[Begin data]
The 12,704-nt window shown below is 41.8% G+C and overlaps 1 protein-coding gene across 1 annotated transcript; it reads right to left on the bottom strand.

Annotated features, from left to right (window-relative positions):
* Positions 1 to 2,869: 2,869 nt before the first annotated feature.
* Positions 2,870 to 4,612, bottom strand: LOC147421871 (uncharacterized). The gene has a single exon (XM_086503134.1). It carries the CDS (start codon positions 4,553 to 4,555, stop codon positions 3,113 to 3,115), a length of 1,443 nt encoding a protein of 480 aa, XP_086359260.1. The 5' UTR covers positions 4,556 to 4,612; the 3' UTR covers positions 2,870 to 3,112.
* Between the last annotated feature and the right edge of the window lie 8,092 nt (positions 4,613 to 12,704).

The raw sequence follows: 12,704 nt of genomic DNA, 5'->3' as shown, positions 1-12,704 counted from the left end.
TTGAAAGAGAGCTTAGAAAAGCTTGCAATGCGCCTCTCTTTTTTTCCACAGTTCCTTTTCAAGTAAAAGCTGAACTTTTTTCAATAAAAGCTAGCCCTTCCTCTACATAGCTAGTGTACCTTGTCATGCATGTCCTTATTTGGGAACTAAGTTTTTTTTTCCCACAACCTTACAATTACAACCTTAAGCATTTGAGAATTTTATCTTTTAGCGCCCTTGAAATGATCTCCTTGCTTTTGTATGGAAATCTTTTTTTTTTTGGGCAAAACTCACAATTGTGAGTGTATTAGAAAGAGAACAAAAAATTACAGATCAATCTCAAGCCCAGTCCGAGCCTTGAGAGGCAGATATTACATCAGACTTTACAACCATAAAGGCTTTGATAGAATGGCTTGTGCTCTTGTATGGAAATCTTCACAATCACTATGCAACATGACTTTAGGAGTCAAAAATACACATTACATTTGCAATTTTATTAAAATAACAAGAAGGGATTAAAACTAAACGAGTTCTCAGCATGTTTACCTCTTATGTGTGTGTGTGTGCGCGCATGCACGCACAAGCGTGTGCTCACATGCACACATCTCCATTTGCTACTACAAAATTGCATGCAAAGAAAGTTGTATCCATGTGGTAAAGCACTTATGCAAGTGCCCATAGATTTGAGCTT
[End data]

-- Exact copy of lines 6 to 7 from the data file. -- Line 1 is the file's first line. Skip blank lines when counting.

The raw sequence follows: 12,704 nt of genomic DNA, 5'->3' as shown, positions 1-12,704 counted from the left end.
TTGAAAGAGAGCTTAGAAAAGCTTGCAATGCGCCTCTCTTTTTTTCCACAGTTCCTTTTCAAGTAAAAGCTGAACTTTTTTCAATAAAAGCTAGCCCTTCCTCTACATAGCTAGTGTACCTTGTCATGCATGTCCTTATTTGGGAACTAAGTTTTTTTTTCCCACAACCTTACAATTACAACCTTAAGCATTTGAGAATTTTATCTTTTAGCGCCCTTGAAATGATCTCCTTGCTTTTGTATGGAAATCTTTTTTTTTTTGGGCAAAACTCACAATTGTGAGTGTATTAGAAAGAGAACAAAAAATTACAGATCAATCTCAAGCCCAGTCCGAGCCTTGAGAGGCAGATATTACATCAGACTTTACAACCATAAAGGCTTTGATAGAATGGCTTGTGCTCTTGTATGGAAATCTTCACAATCACTATGCAACATGACTTTAGGAGTCAAAAATACACATTACATTTGCAATTTTATTAAAATAACAAGAAGGGATTAAAACTAAACGAGTTCTCAGCATGTTTACCTCTTATGTGTGTGTGTGTGCGCGCATGCACGCACAAGCGTGTGCTCACATGCACACATCTCCATTTGCTACTACAAAATTGCATGCAAAGAAAGTTGTATCCATGTGGTAAAGCACTTATGCAAGTGCCCATAGATTTGAGCTT